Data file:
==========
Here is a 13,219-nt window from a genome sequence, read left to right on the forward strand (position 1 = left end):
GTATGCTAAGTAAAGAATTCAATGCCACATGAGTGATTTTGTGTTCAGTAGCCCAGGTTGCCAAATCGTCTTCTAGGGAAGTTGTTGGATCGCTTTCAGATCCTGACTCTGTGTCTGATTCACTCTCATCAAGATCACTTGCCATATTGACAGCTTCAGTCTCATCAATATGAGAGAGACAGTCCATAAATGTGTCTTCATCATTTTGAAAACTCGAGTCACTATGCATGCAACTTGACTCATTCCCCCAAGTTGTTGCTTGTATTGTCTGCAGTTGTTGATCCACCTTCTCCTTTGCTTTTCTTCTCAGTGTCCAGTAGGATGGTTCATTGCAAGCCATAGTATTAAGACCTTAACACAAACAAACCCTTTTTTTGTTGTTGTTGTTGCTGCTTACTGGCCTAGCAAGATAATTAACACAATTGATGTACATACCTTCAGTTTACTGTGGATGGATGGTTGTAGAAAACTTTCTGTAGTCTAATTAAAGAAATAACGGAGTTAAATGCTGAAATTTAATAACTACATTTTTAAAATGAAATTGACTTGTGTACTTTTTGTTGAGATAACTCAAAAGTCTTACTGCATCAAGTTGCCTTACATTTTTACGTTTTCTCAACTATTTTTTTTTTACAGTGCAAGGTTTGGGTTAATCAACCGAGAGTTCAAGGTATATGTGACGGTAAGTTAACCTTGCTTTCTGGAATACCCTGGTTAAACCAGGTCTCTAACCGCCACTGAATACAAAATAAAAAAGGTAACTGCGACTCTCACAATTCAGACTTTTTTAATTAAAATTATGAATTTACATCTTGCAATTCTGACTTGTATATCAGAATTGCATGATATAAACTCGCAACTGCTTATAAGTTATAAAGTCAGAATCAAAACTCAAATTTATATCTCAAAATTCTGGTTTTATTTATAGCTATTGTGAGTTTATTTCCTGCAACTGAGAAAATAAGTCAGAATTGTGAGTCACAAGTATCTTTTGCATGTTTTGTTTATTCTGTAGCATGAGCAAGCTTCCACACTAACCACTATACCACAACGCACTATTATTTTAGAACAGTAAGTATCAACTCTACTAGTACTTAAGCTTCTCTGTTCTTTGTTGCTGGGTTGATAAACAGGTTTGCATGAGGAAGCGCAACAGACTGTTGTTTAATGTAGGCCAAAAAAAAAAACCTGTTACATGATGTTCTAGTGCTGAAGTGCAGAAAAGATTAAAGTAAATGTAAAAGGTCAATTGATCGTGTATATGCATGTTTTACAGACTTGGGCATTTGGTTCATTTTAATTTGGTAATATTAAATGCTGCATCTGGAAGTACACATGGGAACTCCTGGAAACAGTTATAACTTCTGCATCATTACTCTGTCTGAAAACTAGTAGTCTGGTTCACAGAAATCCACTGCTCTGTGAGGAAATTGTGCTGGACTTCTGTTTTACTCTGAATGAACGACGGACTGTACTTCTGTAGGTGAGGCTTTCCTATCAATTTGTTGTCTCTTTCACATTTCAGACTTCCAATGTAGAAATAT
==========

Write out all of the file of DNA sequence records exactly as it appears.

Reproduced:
Here is a 13,219-nt window from a genome sequence, read left to right on the forward strand (position 1 = left end):
GTATGCTAAGTAAAGAATTCAATGCCACATGAGTGATTTTGTGTTCAGTAGCCCAGGTTGCCAAATCGTCTTCTAGGGAAGTTGTTGGATCGCTTTCAGATCCTGACTCTGTGTCTGATTCACTCTCATCAAGATCACTTGCCATATTGACAGCTTCAGTCTCATCAATATGAGAGAGACAGTCCATAAATGTGTCTTCATCATTTTGAAAACTCGAGTCACTATGCATGCAACTTGACTCATTCCCCCAAGTTGTTGCTTGTATTGTCTGCAGTTGTTGATCCACCTTCTCCTTTGCTTTTCTTCTCAGTGTCCAGTAGGATGGTTCATTGCAAGCCATAGTATTAAGACCTTAACACAAACAAACCCTTTTTTTGTTGTTGTTGTTGCTGCTTACTGGCCTAGCAAGATAATTAACACAATTGATGTACATACCTTCAGTTTACTGTGGATGGATGGTTGTAGAAAACTTTCTGTAGTCTAATTAAAGAAATAACGGAGTTAAATGCTGAAATTTAATAACTACATTTTTAAAATGAAATTGACTTGTGTACTTTTTGTTGAGATAACTCAAAAGTCTTACTGCATCAAGTTGCCTTACATTTTTACGTTTTCTCAACTATTTTTTTTTTACAGTGCAAGGTTTGGGTTAATCAACCGAGAGTTCAAGGTATATGTGACGGTAAGTTAACCTTGCTTTCTGGAATACCCTGGTTAAACCAGGTCTCTAACCGCCACTGAATACAAAATAAAAAAGGTAACTGCGACTCTCACAATTCAGACTTTTTTAATTAAAATTATGAATTTACATCTTGCAATTCTGACTTGTATATCAGAATTGCATGATATAAACTCGCAACTGCTTATAAGTTATAAAGTCAGAATCAAAACTCAAATTTATATCTCAAAATTCTGGTTTTATTTATAGCTATTGTGAGTTTATTTCCTGCAACTGAGAAAATAAGTCAGAATTGTGAGTCACAAGTATCTTTTGCATGTTTTGTTTATTCTGTAGCATGAGCAAGCTTCCACACTAACCACTATACCACAACGCACTATTATTTTAGAACAGTAAGTATCAACTCTACTAGTACTTAAGCTTCTCTGTTCTTTGTTGCTGGGTTGATAAACAGGTTTGCATGAGGAAGCGCAACAGACTGTTGTTTAATGTAGGCCAAAAAAAAAAACCTGTTACATGATGTTCTAGTGCTGAAGTGCAGAAAAGATTAAAGTAAATGTAAAAGGTCAATTGATCGTGTATATGCATGTTTTACAGACTTGGGCATTTGGTTCATTTTAATTTGGTAATATTAAATGCTGCATCTGGAAGTACACATGGGAACTCCTGGAAACAGTTATAACTTCTGCATCATTACTCTGTCTGAAAACTAGTAGTCTGGTTCACAGAAATCCACTGCTCTGTGAGGAAATTGTGCTGGACTTCTGTTTTACTCTGAATGAACGACGGACTGTACTTCTGTAGGTGAGGCTTTCCTATCAATTTGTTGTCTCTTTCACATTTCAGACTTCCAATGTAGAAATAT